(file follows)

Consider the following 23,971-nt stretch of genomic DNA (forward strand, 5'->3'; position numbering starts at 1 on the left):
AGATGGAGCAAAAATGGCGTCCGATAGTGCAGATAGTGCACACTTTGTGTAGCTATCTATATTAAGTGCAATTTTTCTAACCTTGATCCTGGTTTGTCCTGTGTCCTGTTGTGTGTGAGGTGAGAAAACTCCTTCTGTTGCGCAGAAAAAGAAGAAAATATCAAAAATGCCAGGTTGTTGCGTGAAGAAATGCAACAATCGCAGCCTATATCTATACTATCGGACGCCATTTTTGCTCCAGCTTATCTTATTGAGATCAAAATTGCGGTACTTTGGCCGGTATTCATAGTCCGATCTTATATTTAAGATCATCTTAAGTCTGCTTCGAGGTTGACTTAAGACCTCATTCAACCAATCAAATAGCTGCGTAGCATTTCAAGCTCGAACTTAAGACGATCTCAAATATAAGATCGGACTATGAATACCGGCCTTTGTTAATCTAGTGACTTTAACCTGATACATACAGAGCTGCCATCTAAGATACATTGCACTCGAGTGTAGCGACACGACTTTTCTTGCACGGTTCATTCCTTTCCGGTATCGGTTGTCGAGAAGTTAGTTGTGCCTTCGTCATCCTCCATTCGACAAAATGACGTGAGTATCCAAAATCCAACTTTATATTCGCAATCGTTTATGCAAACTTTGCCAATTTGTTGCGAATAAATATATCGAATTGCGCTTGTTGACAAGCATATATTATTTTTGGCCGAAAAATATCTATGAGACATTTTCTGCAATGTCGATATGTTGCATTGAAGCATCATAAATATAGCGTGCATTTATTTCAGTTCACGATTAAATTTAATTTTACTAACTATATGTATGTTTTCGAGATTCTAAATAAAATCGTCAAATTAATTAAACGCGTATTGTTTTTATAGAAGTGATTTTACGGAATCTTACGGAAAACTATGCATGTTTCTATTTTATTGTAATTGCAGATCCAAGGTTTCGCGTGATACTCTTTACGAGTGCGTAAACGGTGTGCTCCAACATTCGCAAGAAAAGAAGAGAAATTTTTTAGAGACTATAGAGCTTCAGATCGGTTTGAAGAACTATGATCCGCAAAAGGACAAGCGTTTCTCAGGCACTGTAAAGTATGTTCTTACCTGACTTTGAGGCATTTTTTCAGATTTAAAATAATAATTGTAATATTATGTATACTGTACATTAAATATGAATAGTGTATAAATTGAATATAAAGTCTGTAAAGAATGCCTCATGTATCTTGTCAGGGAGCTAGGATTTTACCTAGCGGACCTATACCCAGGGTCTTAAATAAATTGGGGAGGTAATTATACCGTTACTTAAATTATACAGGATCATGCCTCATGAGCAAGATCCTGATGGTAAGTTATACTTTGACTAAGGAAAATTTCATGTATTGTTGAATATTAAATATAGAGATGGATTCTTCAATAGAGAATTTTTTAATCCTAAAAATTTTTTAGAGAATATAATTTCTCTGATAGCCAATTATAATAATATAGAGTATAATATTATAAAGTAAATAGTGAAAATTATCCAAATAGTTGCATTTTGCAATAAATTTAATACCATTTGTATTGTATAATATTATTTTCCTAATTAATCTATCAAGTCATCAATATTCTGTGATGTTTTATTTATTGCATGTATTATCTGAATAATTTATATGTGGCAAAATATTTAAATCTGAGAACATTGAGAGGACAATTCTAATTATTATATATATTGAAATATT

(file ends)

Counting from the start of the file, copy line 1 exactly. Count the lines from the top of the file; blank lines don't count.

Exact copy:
Consider the following 23,971-nt stretch of genomic DNA (forward strand, 5'->3'; position numbering starts at 1 on the left):